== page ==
Introduction into The irish Legal system.
In this weeks Lecture we got a brief insight into the the irish legal system. We learned about the Irish Constitution, Legislation, Common law, Eu law, International law, criminal and civil law. We looked over some case studies using two episodes of the Simpsons as an example. One which uses the episode of Bart getting hit by Mr. Burns car which was a clear example of torts and the law. The other case was an example of contract law where Homer would eat all of the shrimp at “The frying Dutchman”. He ate the restaurant practically dry of food and then then was kicked out after closing time. The restaurant advertised all you could eat and Homer was still hungry after leaving.
Media Consumption in a two day period:
Time: 7:30am (Facebook 2 minutes)
Breakfast: (Facebook 5)
Drive to college: (No Media on devices, billboards and advertising)
College Day: (Youtube, Facebook, 1hour total)
20 mins on mobile device, 40 mins on desktop.
During the Day: (SoundCloud, 4 hours)
Home time: (t.v, internet viewing of programs, 4hours)
Bed: (Mobile device, Facebook, internet browsing, 20mins)
BOOK SUMMARY – In Media, Society, World, Couldry provides a sweeping synthesis of his important media theory over the last decade. Couldry reassesses his work on media rituals, media power, and the “hidden injuries” of representation in light of cross-cultural diversity as well as the sudden eruption of social media. The book argues convincingly that these theories remain relevant to a social media age, in a rich, chapter-by-chapter engagement with contemporary social theory. Couldry makes a cogent case for a “practice approach” to media studies that treats a wide range of social activity—and not just production or consumption—as media-related and worthy of study. The book is concerned with big themes—social order, justice and power—but also furnishes a toolkit of mid-range theories that deserve to be applied, and wrestled with, in empirical research. Media, Society, World provides a nuanced verdict on the prospects of digital democracy, advances a de-territorialized notion of “media cultures,” and furnishes a theory of media power through a highly original rethinking of Pierre Bourdieu’s field theory. The concluding chapter asks readers to engage with a literature—and a set of questions—that media scholars rarely address: media justice in the context of moral and political philosophy. The book is a major statement from the leading media theorist working today.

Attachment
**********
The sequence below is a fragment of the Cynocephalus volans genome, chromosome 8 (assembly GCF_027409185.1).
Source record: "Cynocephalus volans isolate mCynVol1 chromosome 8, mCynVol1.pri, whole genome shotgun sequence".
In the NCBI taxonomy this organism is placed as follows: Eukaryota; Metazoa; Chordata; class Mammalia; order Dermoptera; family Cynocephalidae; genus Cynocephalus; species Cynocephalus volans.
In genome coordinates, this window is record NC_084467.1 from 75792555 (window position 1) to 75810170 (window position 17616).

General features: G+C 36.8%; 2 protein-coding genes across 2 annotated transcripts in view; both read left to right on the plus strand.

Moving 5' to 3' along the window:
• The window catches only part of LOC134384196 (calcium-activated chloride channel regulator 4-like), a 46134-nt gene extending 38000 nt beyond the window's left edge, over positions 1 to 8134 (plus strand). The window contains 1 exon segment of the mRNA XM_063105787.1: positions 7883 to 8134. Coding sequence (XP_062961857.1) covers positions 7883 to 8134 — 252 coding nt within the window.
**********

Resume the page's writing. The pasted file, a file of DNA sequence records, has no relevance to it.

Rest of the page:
Author: Nick Couldry, Professor of Media and Communications, Department of Media and Communications, Goldsmiths University of London
Publisher: Polity Press, 2012
PODCAST – New Books in Communications features discussions with communication scholars on their recently published books.
After all of our class creating a digital media time scale and diary. The finding were quite interesting. The internet was the most used form of media in the primary and secondary usage scale. In the third level of the scale T.V was popular form of media where other forms of media would be taking up your time for example, watching t.v, browsing on the lap top and listening to the radio. We interact in mass media in so many different ways and on so many different platforms. Breaking down the primary, secondary and third level usage of the media that you consume is a great way of figuring out trends.